In 2013, economist Andrew McAfee cited one of the greatest minds of the 21st century to begin his Ted Talk on the future of jobs, Yogi Berra.
“It’s tough to make predictions, especially about the future.”
Okay, some of us may agree to disagree on Yogi’s unrivaled brilliance, but who else can match such sweetly succinct eloquence?
To be fair, McAfee did an excellent job illustrating what forecasts for the “age of technological unemployment” look like.
The fear is nothing new. As The Atlantic’s Derek Thompson puts it, while computer scientists and software engineers essentially invent us out of work, technological progress could mean 15-hour workweeks and ample leisure time by 2030.
“I’m going to ignore their cautions and make one very specific forecast. In the world that we are creating very quickly, we’re going to see more and more things that look like science fiction, and fewer and fewer things that look like jobs,” McAfee pointed out.
“We’re going to hook Siri up to Watson and use that to automate a lot of the work that’s currently done by customer service reps and troubleshooters and diagnosers, and we’re already taking R2D2, painting him orange, and putting him to work carrying shelves around warehouses, which means we need a lot fewer people to be walking up and down those aisles.”
Already, technological advances since McAfee’s speech make his words seem dauntingly distant. We converse with virtual assistants, embark on pocket monster hunts with virtual reality, and artificial intelligence is ingrained in many smart systems’ algorithms—like our social media—making our digital daily experience personally tailored to our every whim.
As we inch closer to skies filled with intelligent drones, kitchen lines made up of robot chefs, and highways strictly populated with automated cars, is it really the collapse of human work that’s coming up on the horizon?
Unemployment is currently just over five percent, and 2014 was this century’s best year for job growth. Is this the tale of The Humans Who Cried Robot?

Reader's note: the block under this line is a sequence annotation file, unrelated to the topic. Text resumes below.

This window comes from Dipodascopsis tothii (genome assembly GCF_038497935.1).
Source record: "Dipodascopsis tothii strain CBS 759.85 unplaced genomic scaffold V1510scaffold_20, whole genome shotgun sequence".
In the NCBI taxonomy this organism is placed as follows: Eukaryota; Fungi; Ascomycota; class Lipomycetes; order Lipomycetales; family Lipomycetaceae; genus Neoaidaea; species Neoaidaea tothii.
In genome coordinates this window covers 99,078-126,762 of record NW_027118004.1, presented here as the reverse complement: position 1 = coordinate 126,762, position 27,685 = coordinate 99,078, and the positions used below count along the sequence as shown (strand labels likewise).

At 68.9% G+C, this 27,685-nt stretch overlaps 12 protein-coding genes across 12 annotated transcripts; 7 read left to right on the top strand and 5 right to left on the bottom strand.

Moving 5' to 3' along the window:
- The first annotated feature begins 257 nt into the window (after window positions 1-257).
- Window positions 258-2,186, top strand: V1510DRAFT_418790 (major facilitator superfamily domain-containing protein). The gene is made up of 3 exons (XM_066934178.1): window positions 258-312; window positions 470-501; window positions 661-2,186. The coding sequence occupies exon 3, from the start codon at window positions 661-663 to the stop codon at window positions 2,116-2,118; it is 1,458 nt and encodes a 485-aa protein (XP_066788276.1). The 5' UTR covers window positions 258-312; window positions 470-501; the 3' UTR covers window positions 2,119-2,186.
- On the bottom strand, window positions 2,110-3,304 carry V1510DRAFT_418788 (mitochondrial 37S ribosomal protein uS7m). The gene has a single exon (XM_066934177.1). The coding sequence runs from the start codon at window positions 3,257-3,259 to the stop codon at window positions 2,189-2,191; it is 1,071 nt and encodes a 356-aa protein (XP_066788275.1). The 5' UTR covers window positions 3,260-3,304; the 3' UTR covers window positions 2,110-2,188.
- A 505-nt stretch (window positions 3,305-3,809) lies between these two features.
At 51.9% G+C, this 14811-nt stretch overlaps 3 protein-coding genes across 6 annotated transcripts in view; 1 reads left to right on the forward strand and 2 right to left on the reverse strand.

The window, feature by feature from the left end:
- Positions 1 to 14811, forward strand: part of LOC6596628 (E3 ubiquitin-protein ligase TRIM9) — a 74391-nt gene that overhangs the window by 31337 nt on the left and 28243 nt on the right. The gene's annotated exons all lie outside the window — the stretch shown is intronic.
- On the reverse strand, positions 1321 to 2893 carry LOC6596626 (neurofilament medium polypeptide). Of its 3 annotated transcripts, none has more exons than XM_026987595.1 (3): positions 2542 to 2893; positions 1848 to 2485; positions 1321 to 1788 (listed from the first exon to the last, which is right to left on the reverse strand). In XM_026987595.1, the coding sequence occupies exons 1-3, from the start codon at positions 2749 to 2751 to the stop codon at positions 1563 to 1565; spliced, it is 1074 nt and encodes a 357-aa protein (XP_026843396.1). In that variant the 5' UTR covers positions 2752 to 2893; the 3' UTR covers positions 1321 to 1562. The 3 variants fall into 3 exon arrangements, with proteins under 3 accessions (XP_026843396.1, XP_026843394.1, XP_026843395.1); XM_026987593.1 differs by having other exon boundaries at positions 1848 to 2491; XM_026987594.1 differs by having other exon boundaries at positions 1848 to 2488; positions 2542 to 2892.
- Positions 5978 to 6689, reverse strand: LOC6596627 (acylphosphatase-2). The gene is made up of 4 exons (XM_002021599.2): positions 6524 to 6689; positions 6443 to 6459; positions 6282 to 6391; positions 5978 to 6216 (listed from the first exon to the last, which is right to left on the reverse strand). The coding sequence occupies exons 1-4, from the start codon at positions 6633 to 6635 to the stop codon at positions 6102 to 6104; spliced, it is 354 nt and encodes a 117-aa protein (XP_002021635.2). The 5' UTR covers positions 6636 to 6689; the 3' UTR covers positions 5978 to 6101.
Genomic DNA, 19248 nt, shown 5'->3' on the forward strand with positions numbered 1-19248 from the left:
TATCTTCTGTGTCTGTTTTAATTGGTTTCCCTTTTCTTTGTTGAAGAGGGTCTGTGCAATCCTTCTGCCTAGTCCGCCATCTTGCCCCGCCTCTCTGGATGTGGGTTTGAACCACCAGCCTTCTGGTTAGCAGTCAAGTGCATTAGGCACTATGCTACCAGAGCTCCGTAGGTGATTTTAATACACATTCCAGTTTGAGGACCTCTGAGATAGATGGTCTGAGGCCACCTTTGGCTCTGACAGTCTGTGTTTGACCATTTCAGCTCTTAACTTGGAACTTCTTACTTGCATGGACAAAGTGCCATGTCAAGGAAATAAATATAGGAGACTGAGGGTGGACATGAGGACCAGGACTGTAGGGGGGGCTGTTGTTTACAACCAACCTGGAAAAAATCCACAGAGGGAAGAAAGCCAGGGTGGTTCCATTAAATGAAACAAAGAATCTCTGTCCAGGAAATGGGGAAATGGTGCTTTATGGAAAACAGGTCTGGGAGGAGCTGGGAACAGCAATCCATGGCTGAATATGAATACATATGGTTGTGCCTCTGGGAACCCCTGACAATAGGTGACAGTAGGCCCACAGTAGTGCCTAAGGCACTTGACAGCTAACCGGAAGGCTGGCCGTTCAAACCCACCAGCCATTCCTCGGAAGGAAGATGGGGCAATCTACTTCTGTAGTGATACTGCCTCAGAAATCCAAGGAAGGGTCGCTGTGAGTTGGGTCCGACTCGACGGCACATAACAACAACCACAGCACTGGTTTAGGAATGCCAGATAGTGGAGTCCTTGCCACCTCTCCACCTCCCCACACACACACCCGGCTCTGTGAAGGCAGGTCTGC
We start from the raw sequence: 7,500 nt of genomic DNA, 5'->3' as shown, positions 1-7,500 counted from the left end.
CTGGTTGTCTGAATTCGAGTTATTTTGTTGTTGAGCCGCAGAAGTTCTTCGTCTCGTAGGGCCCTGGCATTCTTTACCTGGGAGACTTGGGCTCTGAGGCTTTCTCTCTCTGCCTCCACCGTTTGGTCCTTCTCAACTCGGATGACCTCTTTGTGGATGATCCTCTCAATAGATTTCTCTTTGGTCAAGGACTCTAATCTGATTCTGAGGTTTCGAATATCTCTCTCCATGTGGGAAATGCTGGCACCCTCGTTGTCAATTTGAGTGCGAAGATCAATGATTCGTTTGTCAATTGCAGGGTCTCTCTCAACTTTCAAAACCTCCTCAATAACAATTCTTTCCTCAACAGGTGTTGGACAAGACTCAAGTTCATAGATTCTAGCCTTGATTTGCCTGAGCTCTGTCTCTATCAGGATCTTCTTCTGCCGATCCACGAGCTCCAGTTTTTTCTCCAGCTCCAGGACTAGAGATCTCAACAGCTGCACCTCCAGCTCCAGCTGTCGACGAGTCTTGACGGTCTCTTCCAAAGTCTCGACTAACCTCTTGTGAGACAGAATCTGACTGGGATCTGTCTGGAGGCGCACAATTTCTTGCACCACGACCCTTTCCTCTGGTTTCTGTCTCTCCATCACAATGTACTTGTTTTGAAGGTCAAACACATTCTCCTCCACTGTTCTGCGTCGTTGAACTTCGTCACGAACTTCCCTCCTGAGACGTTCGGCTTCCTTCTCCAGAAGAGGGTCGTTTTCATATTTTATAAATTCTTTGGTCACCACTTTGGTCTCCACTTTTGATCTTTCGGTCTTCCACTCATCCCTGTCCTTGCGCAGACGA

There’s no doubt we’ll lose something: cultural cohesion. “The sanctity and preeminence of work lie at the heart of the country’s politics, economics, and social interactions. What might happen if work goes away?” wrote Thompson.
If anything, we must face why what makes us human matters. Fast Company says the demand for skills we don’t want robots to perform is on the rise. “Recruiters and employers say they’re looking more arduously than ever for candidates with great ‘soft skills’—and worrying that too many new grads don’t have them.”
Emotional intelligence, collaboration, and listening thoughtfully could secure your job, even your career, over the next decade.
“What could possibly go wrong in this new machine age? Right?” asked McAfee. “Great, hang up, flourish, go home. We’re going to face two really thorny sets of challenges as we head deeper into the future that we’re creating.”
Take a deep breath. Here’s the scary part.
McKinsey research stated that manufacturing, for all its technical potential, is only the second most readily automatable sector in the U.S. economy. It comes second to a sector requiring mainly predictable physical activities and operation of machinery: accommodations and food service. These activities alone are 73 percent more susceptible to automation.
Low labor force participation, declining immigration, and baby boomers on the brink of retirement all add to a tighter labor market with rising wages. Soon a labor shortage could constrict several industries’ more than others. Where some industries’ demand for domestic jobs grow—like manufacturing—this field’s rate of automation will have a domino effect on any demand for relevant sectors, like clerical and accounting gigs.
The Conference Board predicts skilled trades, like electricians and mechanics, healthcare workers, engineering and production jobs in manufacturing, salespeople, and those in math-related jobs like actuaries and statisticians are slated to be the hardest hit by shortages.
Endangered “routine-based” jobs will be automated before you know it. If futurist Thomas Frey’s predictions are accurate, two billion jobs—50 percent of all global jobs—will no longer exist by 2030.
Prefer the glass-half-full angle?
No more slogging through mindless work. Your imagination is set to thrive in 2025. Skeptics, look no further than the future young professionals of Generation Z.
As McAfee said, “This is abundance, which is exactly what we want our economic system to provide. The second reason that the new machine age is such great news is that, once the androids start doing jobs, we don’t have to do them anymore, and we get freed up from drudgery and toil.”
Gen Z: Born into an Unstable World